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Elderly people with dementia-related psychosis (a severe mental health problem) taking atypical antipsychotic drugs, including SAPHRIS, are at an increased risk for death compared with those taking placebo (sugar tablet). SAPHRIS is not approved for the treatment of people with dementia-related psychosis (see Boxed Warning). Continued below

Living with schizophrenia

Schizophrenia is a serious mental illness that does not go away. But there is good news. The symptoms of schizophrenia can be managed. People with the illness can feel better. You can find ways to live your life with schizophrenia. Medicine, counseling, and support may help make a difference.

Medicine is one important part of treatment for schizophrenia.

  • Medicine does not cure schizophrenia
  • Medicine can help manage certain symptoms of schizophrenia
  • Medicines may work differently for different people. Work closely with your healthcare provider to find the right medicine for you
  • You need to take your medicine exactly as your healthcare provider prescribes and for as long as your healthcare provider advises

Counseling can help people with schizophrenia to:

  • Take a more active role in managing their illness
  • Stick with their treatment and learn more about staying on treatment
  • Learn how to deal with problems at work, at school, or with other people
  • Have a plan for getting help
  • Improve communication skills
  • Manage daily routines

Support can make a difference to people with schizophrenia.

People with schizophrenia may find it helpful to go to:
  • Family education programs, which allow family members to learn about schizophrenia and ways they can help
  • Self-help groups, which provide a place for people with schizophrenia to meet to help and support one another. Find organizations that have support groups
When talking with
your healthcare provider
You may want to ask:
  • Do I need medicine to help manage symptoms of schizophrenia?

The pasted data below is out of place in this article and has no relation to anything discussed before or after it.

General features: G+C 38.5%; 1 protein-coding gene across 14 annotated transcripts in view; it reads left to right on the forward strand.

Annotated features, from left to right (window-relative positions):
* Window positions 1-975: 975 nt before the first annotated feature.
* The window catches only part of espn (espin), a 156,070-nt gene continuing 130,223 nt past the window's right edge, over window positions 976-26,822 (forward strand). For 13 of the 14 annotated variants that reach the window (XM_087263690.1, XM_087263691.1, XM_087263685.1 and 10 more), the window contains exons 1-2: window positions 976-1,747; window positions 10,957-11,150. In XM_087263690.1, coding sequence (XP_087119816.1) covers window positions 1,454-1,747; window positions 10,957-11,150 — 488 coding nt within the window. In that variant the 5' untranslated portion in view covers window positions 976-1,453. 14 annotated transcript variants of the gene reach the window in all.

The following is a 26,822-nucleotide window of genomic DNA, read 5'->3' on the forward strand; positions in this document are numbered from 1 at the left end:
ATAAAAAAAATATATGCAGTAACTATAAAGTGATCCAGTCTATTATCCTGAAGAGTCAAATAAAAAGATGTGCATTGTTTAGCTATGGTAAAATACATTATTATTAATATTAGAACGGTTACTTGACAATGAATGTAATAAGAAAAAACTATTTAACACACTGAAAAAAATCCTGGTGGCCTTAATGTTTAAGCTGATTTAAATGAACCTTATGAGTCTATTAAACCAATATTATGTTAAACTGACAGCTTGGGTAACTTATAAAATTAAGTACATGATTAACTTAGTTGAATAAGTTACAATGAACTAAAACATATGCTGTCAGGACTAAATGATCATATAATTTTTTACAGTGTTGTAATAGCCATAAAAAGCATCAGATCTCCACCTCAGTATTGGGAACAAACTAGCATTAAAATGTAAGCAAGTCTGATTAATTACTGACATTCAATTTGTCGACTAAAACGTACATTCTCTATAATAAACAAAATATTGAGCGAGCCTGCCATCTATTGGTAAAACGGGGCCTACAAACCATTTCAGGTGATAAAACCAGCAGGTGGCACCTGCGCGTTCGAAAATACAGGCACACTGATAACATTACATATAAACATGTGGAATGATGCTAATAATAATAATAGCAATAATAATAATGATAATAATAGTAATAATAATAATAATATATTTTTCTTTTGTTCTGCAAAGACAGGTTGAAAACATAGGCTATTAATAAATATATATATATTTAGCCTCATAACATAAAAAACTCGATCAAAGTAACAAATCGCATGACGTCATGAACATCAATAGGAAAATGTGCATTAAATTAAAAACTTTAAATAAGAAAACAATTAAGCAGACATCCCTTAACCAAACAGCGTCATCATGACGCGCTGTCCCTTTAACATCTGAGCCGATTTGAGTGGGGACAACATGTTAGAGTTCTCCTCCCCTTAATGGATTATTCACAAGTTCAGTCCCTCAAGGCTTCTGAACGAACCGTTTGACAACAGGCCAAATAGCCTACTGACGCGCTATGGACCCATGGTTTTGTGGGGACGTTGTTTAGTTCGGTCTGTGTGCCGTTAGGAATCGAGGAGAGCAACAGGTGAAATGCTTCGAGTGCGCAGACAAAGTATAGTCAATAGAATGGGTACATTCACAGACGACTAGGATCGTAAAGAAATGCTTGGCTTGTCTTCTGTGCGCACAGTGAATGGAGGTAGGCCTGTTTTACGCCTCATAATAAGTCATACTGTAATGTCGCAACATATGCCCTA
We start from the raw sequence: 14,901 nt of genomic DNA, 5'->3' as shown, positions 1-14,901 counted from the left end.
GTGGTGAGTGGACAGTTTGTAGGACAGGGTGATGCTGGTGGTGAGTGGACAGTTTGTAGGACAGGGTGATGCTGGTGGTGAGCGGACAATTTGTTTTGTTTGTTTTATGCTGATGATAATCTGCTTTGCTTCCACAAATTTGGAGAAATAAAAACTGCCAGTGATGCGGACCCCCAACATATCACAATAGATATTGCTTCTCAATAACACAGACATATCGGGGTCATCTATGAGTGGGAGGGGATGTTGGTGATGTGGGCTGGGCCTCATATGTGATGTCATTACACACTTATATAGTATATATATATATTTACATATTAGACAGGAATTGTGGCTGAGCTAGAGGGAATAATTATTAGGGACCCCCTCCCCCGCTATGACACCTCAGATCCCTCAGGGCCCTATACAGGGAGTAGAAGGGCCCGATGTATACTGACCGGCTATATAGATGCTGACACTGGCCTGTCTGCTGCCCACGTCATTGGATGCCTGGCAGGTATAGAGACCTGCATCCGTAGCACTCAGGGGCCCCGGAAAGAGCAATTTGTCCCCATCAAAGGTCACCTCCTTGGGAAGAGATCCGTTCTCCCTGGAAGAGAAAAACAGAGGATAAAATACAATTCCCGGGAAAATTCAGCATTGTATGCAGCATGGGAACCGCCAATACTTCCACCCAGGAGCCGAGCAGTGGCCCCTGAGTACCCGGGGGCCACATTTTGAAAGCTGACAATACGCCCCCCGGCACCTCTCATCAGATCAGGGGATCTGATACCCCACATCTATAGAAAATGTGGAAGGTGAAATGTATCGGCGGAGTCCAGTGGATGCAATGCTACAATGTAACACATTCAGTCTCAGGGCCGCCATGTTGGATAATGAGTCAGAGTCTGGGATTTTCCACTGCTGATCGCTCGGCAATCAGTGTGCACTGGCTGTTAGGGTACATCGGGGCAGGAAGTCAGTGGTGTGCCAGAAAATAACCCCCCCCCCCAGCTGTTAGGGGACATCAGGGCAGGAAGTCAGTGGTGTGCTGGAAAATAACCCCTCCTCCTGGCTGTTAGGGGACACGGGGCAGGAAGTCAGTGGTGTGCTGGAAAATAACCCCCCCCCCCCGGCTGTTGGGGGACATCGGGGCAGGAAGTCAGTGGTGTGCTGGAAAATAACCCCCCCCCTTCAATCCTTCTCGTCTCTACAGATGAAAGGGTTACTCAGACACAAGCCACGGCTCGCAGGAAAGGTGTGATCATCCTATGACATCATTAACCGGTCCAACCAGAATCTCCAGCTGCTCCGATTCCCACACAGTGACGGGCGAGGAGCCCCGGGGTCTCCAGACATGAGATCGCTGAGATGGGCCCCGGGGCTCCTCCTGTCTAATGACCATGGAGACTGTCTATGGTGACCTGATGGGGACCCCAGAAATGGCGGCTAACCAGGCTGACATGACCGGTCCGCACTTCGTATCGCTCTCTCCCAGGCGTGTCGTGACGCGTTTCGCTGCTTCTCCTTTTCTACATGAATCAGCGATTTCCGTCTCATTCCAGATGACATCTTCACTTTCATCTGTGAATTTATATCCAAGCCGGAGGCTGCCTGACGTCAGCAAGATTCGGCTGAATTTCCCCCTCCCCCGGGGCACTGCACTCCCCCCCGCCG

• What medicine do you think is right for me?
  • Can you help me find a counselor and support group?
For family and friends
Knowing what you can do

Going to appointments

It may help to go to healthcare provider appointments with your family member or friend. You can ask questions and hear information directly. That can be reassuring to your family member or friend.

You may want to attend family education programs or support groups. There are a number of support organizations to help you.

SAPHRIS, a schizophrenia treatment, was proven in clinical studies to help manage schizophrenia symptoms in adults. This means that the schizophrenia symptoms of people taking SAPHRIS sublingual tablets were less severe than the symptoms of people who did not take SAPHRIS.

Important Risk Information

Elderly people with dementia-related psychosis (a severe mental health problem) taking atypical antipsychotic drugs, including SAPHRIS, are at an increased risk for death compared with those taking placebo (sugar tablet). SAPHRIS is not approved for the treatment of people with dementia-related psychosis (See Boxed Warning). An increased risk for stroke and ministroke has been reported in elderly people with dementia-related psychosis.

Serious allergic reaction: Do not take SAPHRIS (asenapine) if you are allergic to any of its ingredients. Seek immediate emergency assistance if you have symptoms of a serious allergic reaction, such as difficulty breathing; itching; swelling of the face, tongue, or throat; or light-headedness.

Neuroleptic malignant syndrome (NMS): Tell your healthcare provider right away if you have high fever; stiff muscles; confusion; changes in pulse, heart rate, or blood pressure; sweating; or muscle pain and weakness. These can be signs of a rare and potentially fatal side effect (NMS) that has been reported with SAPHRIS and similar medicines. Treatment should be stopped if you have NMS.